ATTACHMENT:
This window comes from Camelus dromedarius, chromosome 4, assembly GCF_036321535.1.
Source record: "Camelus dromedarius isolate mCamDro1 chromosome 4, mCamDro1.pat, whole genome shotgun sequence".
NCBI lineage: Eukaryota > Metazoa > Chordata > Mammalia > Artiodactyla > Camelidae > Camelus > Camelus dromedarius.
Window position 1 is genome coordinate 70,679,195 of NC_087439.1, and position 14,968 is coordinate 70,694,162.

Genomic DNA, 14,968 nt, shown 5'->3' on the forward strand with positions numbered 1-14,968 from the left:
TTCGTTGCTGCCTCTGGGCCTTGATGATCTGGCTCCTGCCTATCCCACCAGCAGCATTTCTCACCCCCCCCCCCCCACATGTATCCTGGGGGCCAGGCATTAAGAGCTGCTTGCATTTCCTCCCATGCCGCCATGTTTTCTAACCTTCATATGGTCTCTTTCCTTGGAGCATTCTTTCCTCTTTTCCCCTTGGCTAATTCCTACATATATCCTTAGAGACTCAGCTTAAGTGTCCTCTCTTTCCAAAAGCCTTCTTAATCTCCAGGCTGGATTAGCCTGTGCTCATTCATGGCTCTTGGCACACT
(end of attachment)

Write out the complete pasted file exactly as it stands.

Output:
This window comes from Camelus dromedarius, chromosome 4, assembly GCF_036321535.1.
Source record: "Camelus dromedarius isolate mCamDro1 chromosome 4, mCamDro1.pat, whole genome shotgun sequence".
NCBI lineage: Eukaryota > Metazoa > Chordata > Mammalia > Artiodactyla > Camelidae > Camelus > Camelus dromedarius.
Window position 1 is genome coordinate 70,679,195 of NC_087439.1, and position 14,968 is coordinate 70,694,162.

Genomic DNA, 14,968 nt, shown 5'->3' on the forward strand with positions numbered 1-14,968 from the left:
TTCGTTGCTGCCTCTGGGCCTTGATGATCTGGCTCCTGCCTATCCCACCAGCAGCATTTCTCACCCCCCCCCCCCCACATGTATCCTGGGGGCCAGGCATTAAGAGCTGCTTGCATTTCCTCCCATGCCGCCATGTTTTCTAACCTTCATATGGTCTCTTTCCTTGGAGCATTCTTTCCTCTTTTCCCCTTGGCTAATTCCTACATATATCCTTAGAGACTCAGCTTAAGTGTCCTCTCTTTCCAAAAGCCTTCTTAATCTCCAGGCTGGATTAGCCTGTGCTCATTCATGGCTCTTGGCACACT